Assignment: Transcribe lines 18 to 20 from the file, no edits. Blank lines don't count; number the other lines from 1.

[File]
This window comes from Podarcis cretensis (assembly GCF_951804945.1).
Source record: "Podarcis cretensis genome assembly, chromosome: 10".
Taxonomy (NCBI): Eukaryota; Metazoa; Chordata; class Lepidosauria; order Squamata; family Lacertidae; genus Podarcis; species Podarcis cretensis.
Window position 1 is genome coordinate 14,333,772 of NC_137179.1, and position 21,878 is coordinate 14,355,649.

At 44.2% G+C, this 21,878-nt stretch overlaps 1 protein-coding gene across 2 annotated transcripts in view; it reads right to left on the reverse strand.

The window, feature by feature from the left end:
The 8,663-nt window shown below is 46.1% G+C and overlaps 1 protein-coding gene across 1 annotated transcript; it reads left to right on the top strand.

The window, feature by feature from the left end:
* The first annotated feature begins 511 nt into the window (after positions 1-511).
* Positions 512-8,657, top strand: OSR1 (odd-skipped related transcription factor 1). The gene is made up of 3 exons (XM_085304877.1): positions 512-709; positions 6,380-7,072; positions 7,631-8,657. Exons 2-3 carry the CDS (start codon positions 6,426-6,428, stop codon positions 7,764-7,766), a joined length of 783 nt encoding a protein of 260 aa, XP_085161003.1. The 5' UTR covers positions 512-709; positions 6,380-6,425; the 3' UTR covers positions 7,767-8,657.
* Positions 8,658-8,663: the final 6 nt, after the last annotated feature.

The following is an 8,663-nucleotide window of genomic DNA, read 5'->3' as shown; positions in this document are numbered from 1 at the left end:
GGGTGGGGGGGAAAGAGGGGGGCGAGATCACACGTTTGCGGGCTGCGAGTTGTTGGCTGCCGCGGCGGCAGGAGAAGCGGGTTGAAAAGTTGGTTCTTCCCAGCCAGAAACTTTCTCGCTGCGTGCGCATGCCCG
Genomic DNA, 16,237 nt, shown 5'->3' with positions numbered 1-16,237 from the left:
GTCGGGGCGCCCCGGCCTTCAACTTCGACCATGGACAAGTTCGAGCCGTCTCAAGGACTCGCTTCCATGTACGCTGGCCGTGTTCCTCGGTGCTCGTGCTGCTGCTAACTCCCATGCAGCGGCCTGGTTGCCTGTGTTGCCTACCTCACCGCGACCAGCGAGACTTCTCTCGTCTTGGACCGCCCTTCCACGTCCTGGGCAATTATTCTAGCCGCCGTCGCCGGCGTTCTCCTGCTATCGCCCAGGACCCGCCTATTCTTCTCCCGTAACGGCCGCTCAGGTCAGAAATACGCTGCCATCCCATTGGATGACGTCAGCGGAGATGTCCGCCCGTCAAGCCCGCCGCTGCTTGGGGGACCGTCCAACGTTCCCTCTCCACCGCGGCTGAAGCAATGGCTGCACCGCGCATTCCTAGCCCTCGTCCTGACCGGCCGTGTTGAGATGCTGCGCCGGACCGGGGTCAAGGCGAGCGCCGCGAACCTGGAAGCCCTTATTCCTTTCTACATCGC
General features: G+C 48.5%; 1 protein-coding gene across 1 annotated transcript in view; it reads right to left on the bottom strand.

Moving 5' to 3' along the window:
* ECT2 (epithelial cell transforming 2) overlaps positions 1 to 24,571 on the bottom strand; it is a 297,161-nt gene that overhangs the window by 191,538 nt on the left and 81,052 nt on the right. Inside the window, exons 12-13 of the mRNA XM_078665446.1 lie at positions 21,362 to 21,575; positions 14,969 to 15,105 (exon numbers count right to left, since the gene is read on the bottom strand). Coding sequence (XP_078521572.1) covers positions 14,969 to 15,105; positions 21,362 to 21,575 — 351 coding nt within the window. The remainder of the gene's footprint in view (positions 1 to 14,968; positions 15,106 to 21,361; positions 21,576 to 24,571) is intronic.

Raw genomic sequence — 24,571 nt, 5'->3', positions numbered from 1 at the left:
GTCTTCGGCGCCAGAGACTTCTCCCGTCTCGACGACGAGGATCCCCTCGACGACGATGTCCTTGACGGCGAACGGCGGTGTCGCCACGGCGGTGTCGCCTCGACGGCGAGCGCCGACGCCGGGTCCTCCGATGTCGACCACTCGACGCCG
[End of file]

* ECT2 (epithelial cell transforming 2) overlaps positions 1 to 24,571 on the bottom strand; it is a 297,161-nt gene that overhangs the window by 191,538 nt on the left and 81,052 nt on the right. Inside the window, exons 12-13 of the mRNA XM_078665446.1 lie at positions 21,362 to 21,575; positions 14,969 to 15,105 (exon numbers count right to left, since the gene is read on the bottom strand). Coding sequence (XP_078521572.1) covers positions 14,969 to 15,105; positions 21,362 to 21,575 — 351 coding nt within the window. The remainder of the gene's footprint in view (positions 1 to 14,968; positions 15,106 to 21,361; positions 21,576 to 24,571) is intronic.

Raw genomic sequence — 24,571 nt, 5'->3', positions numbered from 1 at the left:
GTCTTCGGCGCCAGAGACTTCTCCCGTCTCGACGACGAGGATCCCCTCGACGACGATGTCCTTGACGGCGAACGGCGGTGTCGCCACGGCGGTGTCGCCTCGACGGCGAGCGCCGACGCCGGGTCCTCCGATGTCGACCACTCGACGCCG